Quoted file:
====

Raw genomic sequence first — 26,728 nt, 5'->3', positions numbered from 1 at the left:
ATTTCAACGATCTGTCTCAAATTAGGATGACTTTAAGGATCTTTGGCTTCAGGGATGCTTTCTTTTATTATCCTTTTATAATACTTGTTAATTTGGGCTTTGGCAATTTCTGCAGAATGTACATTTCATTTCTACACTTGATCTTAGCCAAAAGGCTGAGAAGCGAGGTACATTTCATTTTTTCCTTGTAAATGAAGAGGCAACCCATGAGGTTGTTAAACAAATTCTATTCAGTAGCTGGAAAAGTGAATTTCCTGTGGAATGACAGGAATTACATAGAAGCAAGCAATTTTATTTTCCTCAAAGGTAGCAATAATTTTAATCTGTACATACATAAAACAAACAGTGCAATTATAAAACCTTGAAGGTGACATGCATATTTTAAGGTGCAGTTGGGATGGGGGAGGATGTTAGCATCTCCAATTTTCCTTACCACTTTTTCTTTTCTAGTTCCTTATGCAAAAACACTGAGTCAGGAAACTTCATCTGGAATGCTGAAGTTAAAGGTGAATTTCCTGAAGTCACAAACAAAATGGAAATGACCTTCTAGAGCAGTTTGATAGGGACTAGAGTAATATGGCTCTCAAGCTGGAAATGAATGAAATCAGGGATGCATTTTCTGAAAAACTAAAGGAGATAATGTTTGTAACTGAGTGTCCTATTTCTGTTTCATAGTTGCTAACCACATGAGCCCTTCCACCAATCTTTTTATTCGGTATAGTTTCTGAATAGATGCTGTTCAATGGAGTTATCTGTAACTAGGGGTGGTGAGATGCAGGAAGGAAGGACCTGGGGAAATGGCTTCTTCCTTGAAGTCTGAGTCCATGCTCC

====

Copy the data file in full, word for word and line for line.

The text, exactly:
Raw genomic sequence first — 26,728 nt, 5'->3', positions numbered from 1 at the left:
ATTTCAACGATCTGTCTCAAATTAGGATGACTTTAAGGATCTTTGGCTTCAGGGATGCTTTCTTTTATTATCCTTTTATAATACTTGTTAATTTGGGCTTTGGCAATTTCTGCAGAATGTACATTTCATTTCTACACTTGATCTTAGCCAAAAGGCTGAGAAGCGAGGTACATTTCATTTTTTCCTTGTAAATGAAGAGGCAACCCATGAGGTTGTTAAACAAATTCTATTCAGTAGCTGGAAAAGTGAATTTCCTGTGGAATGACAGGAATTACATAGAAGCAAGCAATTTTATTTTCCTCAAAGGTAGCAATAATTTTAATCTGTACATACATAAAACAAACAGTGCAATTATAAAACCTTGAAGGTGACATGCATATTTTAAGGTGCAGTTGGGATGGGGGAGGATGTTAGCATCTCCAATTTTCCTTACCACTTTTTCTTTTCTAGTTCCTTATGCAAAAACACTGAGTCAGGAAACTTCATCTGGAATGCTGAAGTTAAAGGTGAATTTCCTGAAGTCACAAACAAAATGGAAATGACCTTCTAGAGCAGTTTGATAGGGACTAGAGTAATATGGCTCTCAAGCTGGAAATGAATGAAATCAGGGATGCATTTTCTGAAAAACTAAAGGAGATAATGTTTGTAACTGAGTGTCCTATTTCTGTTTCATAGTTGCTAACCACATGAGCCCTTCCACCAATCTTTTTATTCGGTATAGTTTCTGAATAGATGCTGTTCAATGGAGTTATCTGTAACTAGGGGTGGTGAGATGCAGGAAGGAAGGACCTGGGGAAATGGCTTCTTCCTTGAAGTCTGAGTCCATGCTCC